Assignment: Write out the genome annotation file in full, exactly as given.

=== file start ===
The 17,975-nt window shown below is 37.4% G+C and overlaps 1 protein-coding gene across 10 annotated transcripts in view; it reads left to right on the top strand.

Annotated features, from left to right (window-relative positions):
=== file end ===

The 17,975-nt window shown below is 37.4% G+C and overlaps 1 protein-coding gene across 10 annotated transcripts in view; it reads left to right on the top strand.

Annotated features, from left to right (window-relative positions):